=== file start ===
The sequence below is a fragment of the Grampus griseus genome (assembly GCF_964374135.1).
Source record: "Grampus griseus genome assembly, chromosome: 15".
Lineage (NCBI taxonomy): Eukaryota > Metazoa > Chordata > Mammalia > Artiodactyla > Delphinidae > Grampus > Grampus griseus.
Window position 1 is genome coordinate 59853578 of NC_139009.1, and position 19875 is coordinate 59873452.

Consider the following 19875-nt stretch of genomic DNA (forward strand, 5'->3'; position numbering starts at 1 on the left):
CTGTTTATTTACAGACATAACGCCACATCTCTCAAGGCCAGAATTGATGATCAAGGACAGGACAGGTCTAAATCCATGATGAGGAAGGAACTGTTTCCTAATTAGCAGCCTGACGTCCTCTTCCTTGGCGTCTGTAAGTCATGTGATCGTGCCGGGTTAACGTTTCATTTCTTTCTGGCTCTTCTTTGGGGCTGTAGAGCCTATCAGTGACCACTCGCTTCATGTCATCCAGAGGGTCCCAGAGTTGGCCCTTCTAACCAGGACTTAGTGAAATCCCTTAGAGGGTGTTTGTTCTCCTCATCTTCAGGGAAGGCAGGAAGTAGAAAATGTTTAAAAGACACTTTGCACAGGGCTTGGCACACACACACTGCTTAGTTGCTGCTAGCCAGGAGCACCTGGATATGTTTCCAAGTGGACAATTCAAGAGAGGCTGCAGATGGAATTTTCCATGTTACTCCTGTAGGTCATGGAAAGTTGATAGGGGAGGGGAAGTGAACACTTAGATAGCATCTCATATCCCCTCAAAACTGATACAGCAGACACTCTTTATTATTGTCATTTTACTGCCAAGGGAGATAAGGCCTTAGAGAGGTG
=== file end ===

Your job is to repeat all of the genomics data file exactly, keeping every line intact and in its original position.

The sequence below is a fragment of the Grampus griseus genome (assembly GCF_964374135.1).
Source record: "Grampus griseus genome assembly, chromosome: 15".
Lineage (NCBI taxonomy): Eukaryota > Metazoa > Chordata > Mammalia > Artiodactyla > Delphinidae > Grampus > Grampus griseus.
Window position 1 is genome coordinate 59853578 of NC_139009.1, and position 19875 is coordinate 59873452.

Consider the following 19875-nt stretch of genomic DNA (forward strand, 5'->3'; position numbering starts at 1 on the left):
CTGTTTATTTACAGACATAACGCCACATCTCTCAAGGCCAGAATTGATGATCAAGGACAGGACAGGTCTAAATCCATGATGAGGAAGGAACTGTTTCCTAATTAGCAGCCTGACGTCCTCTTCCTTGGCGTCTGTAAGTCATGTGATCGTGCCGGGTTAACGTTTCATTTCTTTCTGGCTCTTCTTTGGGGCTGTAGAGCCTATCAGTGACCACTCGCTTCATGTCATCCAGAGGGTCCCAGAGTTGGCCCTTCTAACCAGGACTTAGTGAAATCCCTTAGAGGGTGTTTGTTCTCCTCATCTTCAGGGAAGGCAGGAAGTAGAAAATGTTTAAAAGACACTTTGCACAGGGCTTGGCACACACACACTGCTTAGTTGCTGCTAGCCAGGAGCACCTGGATATGTTTCCAAGTGGACAATTCAAGAGAGGCTGCAGATGGAATTTTCCATGTTACTCCTGTAGGTCATGGAAAGTTGATAGGGGAGGGGAAGTGAACACTTAGATAGCATCTCATATCCCCTCAAAACTGATACAGCAGACACTCTTTATTATTGTCATTTTACTGCCAAGGGAGATAAGGCCTTAGAGAGGTG